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a monument to Abraham Lincoln, the 16th President of the United States, at the west end of the National Mall in Washington, D.C.
The Lincoln Memorial memorial is 189 feet long, 118-2/3 feet wide, and 99 feet high. The exterior is surrounded by 36 Doric columns, one for each of the 36 states at the time of Abraham Lincoln's death. The names of each of those states is inscribed above the columns, and above them are the names of the 48 states that existed when the memorial was dedicated. The memorial was designed by Henry Bacon.
The interior of the memorial is dominated by a statue of Abraham Lincoln that stands 19 feet high and is 19 feet across. It was designed by Daniel Chester French, and is made of 28 separate blocks of white Georgia marble. There are two side chambers, with one bearing an inscription of the Gettysburg Address and the other of Lincoln's Second Inaugural Address, as well as two wall paintings by Jules Guerin (titled Emancipation and Reunion).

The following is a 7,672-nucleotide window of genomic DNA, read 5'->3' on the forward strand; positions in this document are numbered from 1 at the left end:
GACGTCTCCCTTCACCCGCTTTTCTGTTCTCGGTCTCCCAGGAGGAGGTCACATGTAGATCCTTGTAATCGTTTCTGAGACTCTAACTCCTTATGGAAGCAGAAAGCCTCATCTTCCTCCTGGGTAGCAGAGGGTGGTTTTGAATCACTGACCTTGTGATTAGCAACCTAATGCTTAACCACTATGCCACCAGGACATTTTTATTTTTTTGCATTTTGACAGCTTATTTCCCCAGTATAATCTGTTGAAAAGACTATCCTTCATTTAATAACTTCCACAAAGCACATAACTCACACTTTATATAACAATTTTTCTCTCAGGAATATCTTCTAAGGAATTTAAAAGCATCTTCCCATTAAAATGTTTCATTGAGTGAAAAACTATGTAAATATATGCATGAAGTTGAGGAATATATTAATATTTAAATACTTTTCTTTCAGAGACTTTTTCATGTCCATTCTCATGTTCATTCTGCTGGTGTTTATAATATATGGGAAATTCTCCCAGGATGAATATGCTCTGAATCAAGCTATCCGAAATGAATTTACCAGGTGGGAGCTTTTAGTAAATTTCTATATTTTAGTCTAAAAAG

A memorial to Abraham Lincoln was first proposed and designed in 1867, but no money was provided for construction until Congress created the Lincoln Memorial Commission in 1911. The cornerstone was laid on February 12, 1915, and the Lincoln Memorial was presented to President Warren G. Harding by Chief Justice William Howard Taft (as chairman of commission) on May 30, 1922.
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This page was last updated on August 30, 2018.